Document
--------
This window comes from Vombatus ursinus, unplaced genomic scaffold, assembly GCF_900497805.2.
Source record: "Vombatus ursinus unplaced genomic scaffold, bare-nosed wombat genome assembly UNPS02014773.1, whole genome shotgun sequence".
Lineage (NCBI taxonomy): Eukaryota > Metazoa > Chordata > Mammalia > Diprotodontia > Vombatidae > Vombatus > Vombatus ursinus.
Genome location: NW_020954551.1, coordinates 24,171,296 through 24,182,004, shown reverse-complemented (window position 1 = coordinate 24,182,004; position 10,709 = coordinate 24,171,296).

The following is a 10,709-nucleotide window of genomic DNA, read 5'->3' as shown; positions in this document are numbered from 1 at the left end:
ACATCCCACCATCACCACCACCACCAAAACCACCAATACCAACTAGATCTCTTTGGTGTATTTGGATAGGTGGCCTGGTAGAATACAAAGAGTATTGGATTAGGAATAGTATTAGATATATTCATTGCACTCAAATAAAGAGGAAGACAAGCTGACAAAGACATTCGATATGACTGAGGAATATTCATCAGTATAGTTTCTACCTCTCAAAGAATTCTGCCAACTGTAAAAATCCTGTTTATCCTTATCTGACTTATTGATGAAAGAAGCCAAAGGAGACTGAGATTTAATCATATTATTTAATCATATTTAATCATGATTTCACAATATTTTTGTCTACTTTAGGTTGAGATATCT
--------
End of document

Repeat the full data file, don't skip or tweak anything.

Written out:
This window comes from Vombatus ursinus, unplaced genomic scaffold, assembly GCF_900497805.2.
Source record: "Vombatus ursinus unplaced genomic scaffold, bare-nosed wombat genome assembly UNPS02014773.1, whole genome shotgun sequence".
Lineage (NCBI taxonomy): Eukaryota > Metazoa > Chordata > Mammalia > Diprotodontia > Vombatidae > Vombatus > Vombatus ursinus.
Genome location: NW_020954551.1, coordinates 24,171,296 through 24,182,004, shown reverse-complemented (window position 1 = coordinate 24,182,004; position 10,709 = coordinate 24,171,296).

The following is a 10,709-nucleotide window of genomic DNA, read 5'->3' as shown; positions in this document are numbered from 1 at the left end:
ACATCCCACCATCACCACCACCACCAAAACCACCAATACCAACTAGATCTCTTTGGTGTATTTGGATAGGTGGCCTGGTAGAATACAAAGAGTATTGGATTAGGAATAGTATTAGATATATTCATTGCACTCAAATAAAGAGGAAGACAAGCTGACAAAGACATTCGATATGACTGAGGAATATTCATCAGTATAGTTTCTACCTCTCAAAGAATTCTGCCAACTGTAAAAATCCTGTTTATCCTTATCTGACTTATTGATGAAAGAAGCCAAAGGAGACTGAGATTTAATCATATTATTTAATCATATTTAATCATGATTTCACAATATTTTTGTCTACTTTAGGTTGAGATATCT